Moq .NET Mocking Library

| by Al Tenhundfeld Follow 0 Followers on Aug 12, 2008. Estimated reading time: 1 minute |

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Moq is a mocking library for .NET designed and developed to utilize .NET 3.5 features, e.g., Linq expression trees and lambda expressions. Moq's goal is to be simple and straightforward, allowing a natural integration into existing unit tests, instead of forcing developers to rewrite tests or learn extensive Record/Replay mocking frameworks. Moq targets those developers who are writing tests but are not using mocking frameworks. The design principle behind Moq is to be refactoring friendly with a very low barrier of entry.

Moq offers the following features:
  • Strong-typed: no strings for expectations, no object-typed return values or constraints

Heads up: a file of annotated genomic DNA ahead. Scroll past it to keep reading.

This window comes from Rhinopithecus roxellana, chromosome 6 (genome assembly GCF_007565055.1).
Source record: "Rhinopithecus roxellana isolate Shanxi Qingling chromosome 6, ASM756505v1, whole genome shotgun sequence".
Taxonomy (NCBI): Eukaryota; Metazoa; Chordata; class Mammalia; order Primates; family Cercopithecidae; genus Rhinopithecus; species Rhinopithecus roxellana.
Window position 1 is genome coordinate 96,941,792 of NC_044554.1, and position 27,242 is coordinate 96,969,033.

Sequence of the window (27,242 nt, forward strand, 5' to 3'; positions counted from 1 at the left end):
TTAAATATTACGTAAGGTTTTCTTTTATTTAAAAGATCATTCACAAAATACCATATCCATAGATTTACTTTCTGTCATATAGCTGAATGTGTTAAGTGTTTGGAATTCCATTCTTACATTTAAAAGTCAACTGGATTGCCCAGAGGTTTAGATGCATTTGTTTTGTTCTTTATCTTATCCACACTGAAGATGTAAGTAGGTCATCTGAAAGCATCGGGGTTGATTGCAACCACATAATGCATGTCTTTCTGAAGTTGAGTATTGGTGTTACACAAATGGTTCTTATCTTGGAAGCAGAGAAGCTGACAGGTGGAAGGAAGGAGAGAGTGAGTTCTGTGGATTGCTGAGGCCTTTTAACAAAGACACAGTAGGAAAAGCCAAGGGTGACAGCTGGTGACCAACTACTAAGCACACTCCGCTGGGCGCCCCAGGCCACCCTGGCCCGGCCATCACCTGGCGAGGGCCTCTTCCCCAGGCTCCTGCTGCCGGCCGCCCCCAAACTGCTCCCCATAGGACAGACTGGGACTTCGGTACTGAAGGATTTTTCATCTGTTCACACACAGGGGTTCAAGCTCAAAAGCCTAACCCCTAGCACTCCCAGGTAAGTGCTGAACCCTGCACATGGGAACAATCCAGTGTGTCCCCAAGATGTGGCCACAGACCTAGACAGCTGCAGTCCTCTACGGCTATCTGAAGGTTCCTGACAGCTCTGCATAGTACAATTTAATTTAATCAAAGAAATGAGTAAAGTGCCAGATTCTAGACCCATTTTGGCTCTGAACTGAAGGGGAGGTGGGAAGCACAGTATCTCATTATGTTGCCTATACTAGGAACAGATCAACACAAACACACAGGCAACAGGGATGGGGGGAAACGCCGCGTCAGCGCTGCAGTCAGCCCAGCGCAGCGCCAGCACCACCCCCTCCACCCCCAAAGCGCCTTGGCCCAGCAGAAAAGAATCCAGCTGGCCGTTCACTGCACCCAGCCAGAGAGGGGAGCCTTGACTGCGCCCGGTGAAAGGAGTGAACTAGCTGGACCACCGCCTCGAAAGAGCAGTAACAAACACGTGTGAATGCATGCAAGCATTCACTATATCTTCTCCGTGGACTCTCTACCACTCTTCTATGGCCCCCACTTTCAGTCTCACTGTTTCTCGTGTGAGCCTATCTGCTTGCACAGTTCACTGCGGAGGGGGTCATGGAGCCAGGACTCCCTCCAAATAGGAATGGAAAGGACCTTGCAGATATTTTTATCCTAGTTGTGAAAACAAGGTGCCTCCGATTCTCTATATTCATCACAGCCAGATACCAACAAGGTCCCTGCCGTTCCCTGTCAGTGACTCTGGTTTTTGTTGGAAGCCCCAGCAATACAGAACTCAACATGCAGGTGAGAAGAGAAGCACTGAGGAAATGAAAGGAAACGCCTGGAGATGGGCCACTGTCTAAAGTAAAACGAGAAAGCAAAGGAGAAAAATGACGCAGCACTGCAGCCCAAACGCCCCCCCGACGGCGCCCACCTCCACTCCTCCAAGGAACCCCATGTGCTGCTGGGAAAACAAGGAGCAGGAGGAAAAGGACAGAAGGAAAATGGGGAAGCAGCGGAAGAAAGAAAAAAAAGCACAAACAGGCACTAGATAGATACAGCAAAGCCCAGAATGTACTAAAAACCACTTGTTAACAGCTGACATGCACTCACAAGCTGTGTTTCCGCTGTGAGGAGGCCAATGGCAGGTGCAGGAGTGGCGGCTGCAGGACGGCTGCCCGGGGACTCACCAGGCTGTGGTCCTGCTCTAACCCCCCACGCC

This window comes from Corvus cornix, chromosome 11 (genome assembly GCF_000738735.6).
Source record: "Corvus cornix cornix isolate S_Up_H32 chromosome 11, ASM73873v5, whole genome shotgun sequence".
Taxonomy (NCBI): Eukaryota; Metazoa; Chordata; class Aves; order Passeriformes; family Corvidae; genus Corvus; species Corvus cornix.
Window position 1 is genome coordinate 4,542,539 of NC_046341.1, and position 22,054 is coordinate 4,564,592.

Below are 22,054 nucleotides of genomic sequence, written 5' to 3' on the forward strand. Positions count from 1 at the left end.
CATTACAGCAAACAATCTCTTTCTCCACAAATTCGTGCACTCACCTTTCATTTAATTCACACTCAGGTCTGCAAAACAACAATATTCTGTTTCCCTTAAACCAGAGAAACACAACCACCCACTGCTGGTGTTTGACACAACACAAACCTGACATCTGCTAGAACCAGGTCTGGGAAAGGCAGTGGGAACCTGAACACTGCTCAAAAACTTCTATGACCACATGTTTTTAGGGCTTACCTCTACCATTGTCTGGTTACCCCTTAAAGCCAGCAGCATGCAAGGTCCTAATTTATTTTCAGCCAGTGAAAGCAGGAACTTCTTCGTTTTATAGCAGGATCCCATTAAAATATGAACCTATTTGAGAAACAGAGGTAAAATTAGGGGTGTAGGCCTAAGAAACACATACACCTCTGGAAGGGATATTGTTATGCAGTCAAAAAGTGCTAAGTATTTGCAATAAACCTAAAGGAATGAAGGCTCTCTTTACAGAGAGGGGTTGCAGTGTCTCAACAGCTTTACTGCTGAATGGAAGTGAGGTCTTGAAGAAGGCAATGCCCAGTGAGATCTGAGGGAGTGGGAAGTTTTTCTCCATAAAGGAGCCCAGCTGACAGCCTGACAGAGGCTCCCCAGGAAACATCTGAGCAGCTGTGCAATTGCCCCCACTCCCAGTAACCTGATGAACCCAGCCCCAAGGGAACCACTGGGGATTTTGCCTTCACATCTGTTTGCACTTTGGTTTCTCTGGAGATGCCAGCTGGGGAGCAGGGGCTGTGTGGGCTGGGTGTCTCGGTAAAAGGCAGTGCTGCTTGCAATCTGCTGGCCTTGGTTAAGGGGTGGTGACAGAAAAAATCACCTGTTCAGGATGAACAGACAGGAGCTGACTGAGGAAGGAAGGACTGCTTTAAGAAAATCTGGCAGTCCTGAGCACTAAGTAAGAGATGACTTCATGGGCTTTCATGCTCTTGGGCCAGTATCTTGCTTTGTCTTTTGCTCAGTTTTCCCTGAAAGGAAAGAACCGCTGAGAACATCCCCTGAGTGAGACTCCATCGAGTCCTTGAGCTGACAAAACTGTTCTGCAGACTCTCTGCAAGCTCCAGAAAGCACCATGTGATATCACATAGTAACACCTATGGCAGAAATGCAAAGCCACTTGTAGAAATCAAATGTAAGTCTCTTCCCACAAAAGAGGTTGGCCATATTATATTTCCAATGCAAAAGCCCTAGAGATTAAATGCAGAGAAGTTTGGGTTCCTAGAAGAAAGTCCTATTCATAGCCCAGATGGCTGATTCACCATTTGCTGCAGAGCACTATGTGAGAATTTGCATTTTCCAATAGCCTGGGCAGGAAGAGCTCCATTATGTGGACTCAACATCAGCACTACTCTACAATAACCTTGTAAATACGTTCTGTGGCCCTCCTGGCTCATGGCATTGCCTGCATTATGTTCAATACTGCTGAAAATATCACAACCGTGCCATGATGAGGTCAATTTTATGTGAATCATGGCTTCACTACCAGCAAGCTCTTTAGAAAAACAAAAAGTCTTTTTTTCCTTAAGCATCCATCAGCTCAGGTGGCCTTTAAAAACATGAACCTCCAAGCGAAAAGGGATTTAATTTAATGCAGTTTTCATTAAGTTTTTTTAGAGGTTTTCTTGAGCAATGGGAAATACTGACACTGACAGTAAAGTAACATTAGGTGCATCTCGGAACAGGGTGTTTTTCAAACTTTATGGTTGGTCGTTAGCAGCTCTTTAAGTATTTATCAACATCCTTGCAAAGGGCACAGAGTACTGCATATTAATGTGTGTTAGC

• Unsurpassed VS intellisense integration: everything supports full VS intellisense, from setting expectations, to specifying method call arguments, return values, etc.
  • No Record/Reply idioms to learn. Just construct your mock, set your expectations, use it and optionally verify them
  • VERY low learning curve as a consequence of the previous three points. For the most part, you don't even need to ever read the documentation.
  • Granular control over mock behavior with a simple MockBehavior enumeration (no need to learn what's the theoretical difference between a mock, a stub, a fake, a dynamic mock, etc.)
  • Mock both interfaces and classes
  • Override expectations: can set default expectations in a fixture setup, and override as needed on tests
  • Pass constructor arguments for mocked classes
  • Intercept and raise events on mocks
  • Moq is open source and eager for more contributors. Along with the source, the binaries and a getting started guide are hosted on Google Code.

    Daniel Cazzulino, Moq's active maintainer, has a series of posts that provide his reasoning for creating Moq and several good examples of how to use Moq effectively.

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